In recent years our Foothills communities have enjoyed excellent precipitation totals through wet springs and frequent summer showers.  You have noticed both greener grass into August and September, along with uncommon rain showers ruining your picnic well into July.  Not only are we grateful for this wonderful moisture and the late grazing our animals enjoy in the pastures, but the Colorado Division of Water sometimes declares a “Free River” status for water right enforcement.  In layman’s terms, “Free River” conditions lead to a lighter enforcement of legal water use.

How do you find out if your current source of water legally allows you to water your horse?  There are several options available to you.  Hopefully you received a copy of your well permit when you purchased your property (or when the well was drilled if you bought vacant land).  Pull it out of the file and read it over, looking for the “type” description.  A call to the Colorado Division of Water Ground Water information desk (303) 866-3587 is possibly the simplest solution.  Leave your address and usually a return call within 24 hours gives you your well permit number and it’s prescribed use.  Many don’t know that walk in’s are welcome M-F from 9-4 at the Colorado Division of Water office at 1313 Sherman St #821 in Denver.  The folks there are super helpful and are happy to give you the information you need.

What if you learn that Trigger can’t legally drink the water from your well?  Commissioner Buckley offered more than one solution for that situation as well.  An expensive alternative would be to add a water right to your well through a Water Court process.  This involves a water attorney and a willing Seller, but is doable with patience and determination.  A quicker and more cost effective alternative would be to install a cistern at your home and to purchase potable water from a number of local vendors.  Keeping a record of your purchase history and the number of horses you are watering keeps you out of trouble.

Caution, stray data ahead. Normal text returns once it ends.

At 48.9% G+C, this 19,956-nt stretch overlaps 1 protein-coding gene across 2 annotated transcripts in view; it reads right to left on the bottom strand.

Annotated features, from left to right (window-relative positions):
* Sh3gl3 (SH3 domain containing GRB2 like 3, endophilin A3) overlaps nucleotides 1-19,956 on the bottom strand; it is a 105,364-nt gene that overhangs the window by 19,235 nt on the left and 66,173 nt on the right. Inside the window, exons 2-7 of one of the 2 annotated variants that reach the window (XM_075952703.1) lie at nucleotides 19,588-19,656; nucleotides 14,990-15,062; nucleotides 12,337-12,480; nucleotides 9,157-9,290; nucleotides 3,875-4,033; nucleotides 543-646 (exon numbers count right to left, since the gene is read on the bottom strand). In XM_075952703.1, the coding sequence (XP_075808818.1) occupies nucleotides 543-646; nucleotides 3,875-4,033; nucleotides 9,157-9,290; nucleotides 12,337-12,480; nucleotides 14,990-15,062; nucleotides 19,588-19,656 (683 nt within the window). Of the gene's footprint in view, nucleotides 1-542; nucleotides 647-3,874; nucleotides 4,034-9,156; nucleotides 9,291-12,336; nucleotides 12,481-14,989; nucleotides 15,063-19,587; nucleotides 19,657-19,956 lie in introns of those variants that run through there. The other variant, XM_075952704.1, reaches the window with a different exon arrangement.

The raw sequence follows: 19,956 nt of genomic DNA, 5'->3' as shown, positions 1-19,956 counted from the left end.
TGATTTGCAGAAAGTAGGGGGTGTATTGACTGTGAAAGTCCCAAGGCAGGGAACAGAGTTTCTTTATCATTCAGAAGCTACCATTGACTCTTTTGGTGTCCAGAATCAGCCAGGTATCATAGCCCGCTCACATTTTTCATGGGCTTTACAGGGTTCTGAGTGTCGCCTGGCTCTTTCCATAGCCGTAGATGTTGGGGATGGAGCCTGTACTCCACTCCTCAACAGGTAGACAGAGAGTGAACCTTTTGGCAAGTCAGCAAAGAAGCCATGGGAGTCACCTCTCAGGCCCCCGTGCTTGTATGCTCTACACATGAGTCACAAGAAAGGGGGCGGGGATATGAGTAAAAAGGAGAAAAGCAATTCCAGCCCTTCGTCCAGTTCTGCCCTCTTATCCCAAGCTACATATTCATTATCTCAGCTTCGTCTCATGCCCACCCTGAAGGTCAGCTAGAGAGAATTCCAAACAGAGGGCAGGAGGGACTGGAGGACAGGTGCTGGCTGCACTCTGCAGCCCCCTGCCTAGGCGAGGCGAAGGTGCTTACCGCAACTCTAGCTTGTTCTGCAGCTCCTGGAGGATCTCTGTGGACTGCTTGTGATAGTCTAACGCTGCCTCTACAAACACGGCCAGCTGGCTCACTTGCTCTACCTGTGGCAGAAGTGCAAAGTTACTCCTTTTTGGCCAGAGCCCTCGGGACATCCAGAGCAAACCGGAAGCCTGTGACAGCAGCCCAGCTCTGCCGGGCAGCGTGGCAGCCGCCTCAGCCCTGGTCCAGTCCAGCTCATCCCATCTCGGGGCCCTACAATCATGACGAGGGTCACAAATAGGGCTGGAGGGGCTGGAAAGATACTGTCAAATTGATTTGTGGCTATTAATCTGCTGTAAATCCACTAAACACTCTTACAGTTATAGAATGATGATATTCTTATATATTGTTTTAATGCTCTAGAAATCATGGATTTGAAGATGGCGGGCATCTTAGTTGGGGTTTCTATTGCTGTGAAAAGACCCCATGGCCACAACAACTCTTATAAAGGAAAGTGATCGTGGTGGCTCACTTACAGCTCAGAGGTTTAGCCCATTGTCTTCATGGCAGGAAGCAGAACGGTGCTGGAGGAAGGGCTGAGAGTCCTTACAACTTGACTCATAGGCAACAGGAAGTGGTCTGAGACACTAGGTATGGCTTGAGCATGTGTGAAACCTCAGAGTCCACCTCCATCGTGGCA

Looking to buy a horse property and wanting to conduct the proper due diligence to ensure that a legal water source for your horse is included?  Seek out an experienced REALTOR who specializes in horse properties, farms and ranches.  They can guide you through the process.  I also recommend hiring a water attorney to conduct a title search to verify adjudicated water rights, especially in cases where more than a well permit is being transferred.  It may cost you several hundred dollars, but the peace of mind it brings can easily justify the investment.

Want to learn more?  Visit the Division’s website at http://water.state.co.us.  Call Commissioner Buckley’s office (303) 501-4298 or email him at [email protected] You want to be informed.  Legal water use is a big deal for residents of Colorado.  Heather McWilliams © 2015.

 

 

Domestic and Household-Use Well Permits

Well allows for… Horses?  As you look at land and properties in our mountain area for your horses, sometimes you will find that the zoning allows for horses other livestock on the land, but the well only allows for household-use, in other words, indoor use.  You will sometimes find household-use permits that will specify they allow for the watering of Irrigation or Livestock.  For example, the well permit will read:  “Household w/ Irrigation” or “Household w/ Livestock”.

This is not uncommon for our arid climate as we protect and be good stewards of the ground water supply in our area.
Domestic & Household-Use Wells:
Here is an excerpt from the Jefferson County, Colorado Planning & Zoning Department guide, “Water Smarts:  A Homeowner’s Guide to Mountain Groundwater”:

There are several well permit types issued by the Division of Water Resources.  Two types of permits are most important to the private homeowner who will be using ground water as a primary water source.  They are generally referred to as the domestic well permit and the household-use only permit.